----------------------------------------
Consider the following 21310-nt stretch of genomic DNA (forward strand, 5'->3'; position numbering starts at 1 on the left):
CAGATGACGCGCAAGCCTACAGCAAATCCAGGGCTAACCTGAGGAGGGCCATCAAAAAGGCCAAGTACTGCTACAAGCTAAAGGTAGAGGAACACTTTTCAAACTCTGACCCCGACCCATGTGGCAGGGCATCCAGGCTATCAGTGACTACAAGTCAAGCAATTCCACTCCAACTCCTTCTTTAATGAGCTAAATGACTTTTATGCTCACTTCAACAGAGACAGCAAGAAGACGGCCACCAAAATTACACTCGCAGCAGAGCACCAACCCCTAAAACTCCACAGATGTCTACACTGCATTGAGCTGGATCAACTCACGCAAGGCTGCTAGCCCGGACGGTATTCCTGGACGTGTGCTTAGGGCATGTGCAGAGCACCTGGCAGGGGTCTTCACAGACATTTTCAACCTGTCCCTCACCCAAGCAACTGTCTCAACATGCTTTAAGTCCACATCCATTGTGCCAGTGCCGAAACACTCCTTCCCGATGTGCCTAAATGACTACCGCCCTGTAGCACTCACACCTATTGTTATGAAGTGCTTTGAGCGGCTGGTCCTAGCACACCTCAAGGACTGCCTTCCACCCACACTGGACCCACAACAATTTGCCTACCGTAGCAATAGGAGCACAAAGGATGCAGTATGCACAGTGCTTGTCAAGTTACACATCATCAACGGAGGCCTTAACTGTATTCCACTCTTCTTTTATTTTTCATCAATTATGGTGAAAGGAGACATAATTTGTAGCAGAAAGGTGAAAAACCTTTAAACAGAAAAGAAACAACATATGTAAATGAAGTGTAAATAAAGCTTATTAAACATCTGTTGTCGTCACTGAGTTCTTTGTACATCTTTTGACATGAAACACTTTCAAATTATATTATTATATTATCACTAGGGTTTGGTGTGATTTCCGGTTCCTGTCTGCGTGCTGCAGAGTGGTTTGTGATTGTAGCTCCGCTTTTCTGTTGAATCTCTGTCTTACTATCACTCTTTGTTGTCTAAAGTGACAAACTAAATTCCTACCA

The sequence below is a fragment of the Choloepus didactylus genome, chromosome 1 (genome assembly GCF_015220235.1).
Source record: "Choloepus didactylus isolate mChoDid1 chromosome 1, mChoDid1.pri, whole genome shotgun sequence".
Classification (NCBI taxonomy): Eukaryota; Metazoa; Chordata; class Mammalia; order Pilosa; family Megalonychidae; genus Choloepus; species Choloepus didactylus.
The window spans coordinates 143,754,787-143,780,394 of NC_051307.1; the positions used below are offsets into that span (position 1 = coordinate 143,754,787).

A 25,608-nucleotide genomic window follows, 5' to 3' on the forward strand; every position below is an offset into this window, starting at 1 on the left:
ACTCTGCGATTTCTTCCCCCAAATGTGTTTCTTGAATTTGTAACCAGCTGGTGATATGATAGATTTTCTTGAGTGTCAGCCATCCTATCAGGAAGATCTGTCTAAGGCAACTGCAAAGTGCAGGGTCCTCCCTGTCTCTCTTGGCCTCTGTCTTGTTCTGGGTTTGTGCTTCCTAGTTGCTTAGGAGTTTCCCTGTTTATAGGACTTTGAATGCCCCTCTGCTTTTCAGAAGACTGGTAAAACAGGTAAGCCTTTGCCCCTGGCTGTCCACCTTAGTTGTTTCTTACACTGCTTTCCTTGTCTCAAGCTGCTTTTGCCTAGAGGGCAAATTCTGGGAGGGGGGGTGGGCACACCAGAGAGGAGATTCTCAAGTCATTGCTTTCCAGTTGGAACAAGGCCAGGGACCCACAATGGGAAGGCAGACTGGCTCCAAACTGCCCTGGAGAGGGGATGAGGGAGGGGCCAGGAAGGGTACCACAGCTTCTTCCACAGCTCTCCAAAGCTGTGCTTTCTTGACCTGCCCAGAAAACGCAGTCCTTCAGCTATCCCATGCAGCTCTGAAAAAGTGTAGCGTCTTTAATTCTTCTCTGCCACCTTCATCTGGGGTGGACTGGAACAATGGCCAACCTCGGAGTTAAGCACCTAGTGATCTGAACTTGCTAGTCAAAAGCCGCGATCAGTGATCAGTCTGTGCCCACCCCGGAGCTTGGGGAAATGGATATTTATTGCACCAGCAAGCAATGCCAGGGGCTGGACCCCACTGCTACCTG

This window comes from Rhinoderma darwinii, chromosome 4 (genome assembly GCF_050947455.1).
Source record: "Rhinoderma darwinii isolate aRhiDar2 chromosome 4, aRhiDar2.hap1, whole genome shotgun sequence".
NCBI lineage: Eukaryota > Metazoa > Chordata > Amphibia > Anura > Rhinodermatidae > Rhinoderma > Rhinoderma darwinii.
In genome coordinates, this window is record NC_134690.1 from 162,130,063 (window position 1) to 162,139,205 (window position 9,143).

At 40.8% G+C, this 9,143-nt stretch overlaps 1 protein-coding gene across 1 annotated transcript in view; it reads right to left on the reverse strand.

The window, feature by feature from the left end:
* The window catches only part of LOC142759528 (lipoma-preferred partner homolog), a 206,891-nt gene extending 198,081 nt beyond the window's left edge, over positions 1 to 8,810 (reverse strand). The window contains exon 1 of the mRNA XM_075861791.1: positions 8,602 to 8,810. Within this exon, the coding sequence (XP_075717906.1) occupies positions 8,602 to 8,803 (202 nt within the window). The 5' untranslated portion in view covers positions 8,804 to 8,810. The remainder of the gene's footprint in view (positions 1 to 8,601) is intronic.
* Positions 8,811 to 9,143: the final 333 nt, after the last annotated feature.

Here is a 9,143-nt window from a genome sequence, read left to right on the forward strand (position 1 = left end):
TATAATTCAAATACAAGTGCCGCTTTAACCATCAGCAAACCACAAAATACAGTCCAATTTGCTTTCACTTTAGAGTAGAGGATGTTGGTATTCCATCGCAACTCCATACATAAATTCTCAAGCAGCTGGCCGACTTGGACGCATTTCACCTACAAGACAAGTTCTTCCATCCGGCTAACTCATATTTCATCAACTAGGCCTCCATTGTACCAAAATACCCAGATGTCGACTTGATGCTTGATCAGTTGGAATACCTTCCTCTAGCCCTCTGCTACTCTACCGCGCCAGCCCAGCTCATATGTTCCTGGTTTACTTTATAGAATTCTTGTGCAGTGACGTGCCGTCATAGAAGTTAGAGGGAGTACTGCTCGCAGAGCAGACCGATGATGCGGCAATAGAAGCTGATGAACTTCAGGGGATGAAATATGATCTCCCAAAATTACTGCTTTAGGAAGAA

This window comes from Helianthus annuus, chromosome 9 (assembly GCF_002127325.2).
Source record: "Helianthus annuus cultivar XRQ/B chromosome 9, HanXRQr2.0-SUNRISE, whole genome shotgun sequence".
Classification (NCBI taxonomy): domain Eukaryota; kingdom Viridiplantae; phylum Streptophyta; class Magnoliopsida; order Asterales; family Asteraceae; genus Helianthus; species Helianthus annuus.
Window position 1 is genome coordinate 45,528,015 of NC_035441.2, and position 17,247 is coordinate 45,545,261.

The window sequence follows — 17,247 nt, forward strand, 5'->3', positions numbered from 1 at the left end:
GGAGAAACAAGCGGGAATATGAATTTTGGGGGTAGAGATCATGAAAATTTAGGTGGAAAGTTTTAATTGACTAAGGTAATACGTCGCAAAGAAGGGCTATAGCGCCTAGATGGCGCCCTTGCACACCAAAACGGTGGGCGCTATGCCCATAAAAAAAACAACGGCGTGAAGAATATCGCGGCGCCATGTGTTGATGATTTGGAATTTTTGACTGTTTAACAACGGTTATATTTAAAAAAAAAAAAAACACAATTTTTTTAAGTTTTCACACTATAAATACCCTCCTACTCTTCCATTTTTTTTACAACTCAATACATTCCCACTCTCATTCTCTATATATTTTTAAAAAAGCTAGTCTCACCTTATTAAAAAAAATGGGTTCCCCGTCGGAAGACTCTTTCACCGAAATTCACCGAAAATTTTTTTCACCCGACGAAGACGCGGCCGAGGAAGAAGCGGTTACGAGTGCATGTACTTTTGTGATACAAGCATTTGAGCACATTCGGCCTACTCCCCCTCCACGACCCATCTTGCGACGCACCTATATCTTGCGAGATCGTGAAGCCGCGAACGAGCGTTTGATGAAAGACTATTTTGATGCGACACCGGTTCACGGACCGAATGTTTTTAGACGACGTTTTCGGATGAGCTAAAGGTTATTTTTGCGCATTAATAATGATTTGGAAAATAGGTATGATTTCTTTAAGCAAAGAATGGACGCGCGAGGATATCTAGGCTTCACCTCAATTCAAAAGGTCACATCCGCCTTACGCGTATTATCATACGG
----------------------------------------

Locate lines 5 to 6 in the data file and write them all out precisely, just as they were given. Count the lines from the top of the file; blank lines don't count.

Classification (NCBI taxonomy): Eukaryota; Metazoa; Chordata; class Mammalia; order Pilosa; family Megalonychidae; genus Choloepus; species Choloepus didactylus.
The window spans coordinates 143,754,787-143,780,394 of NC_051307.1; the positions used below are offsets into that span (position 1 = coordinate 143,754,787).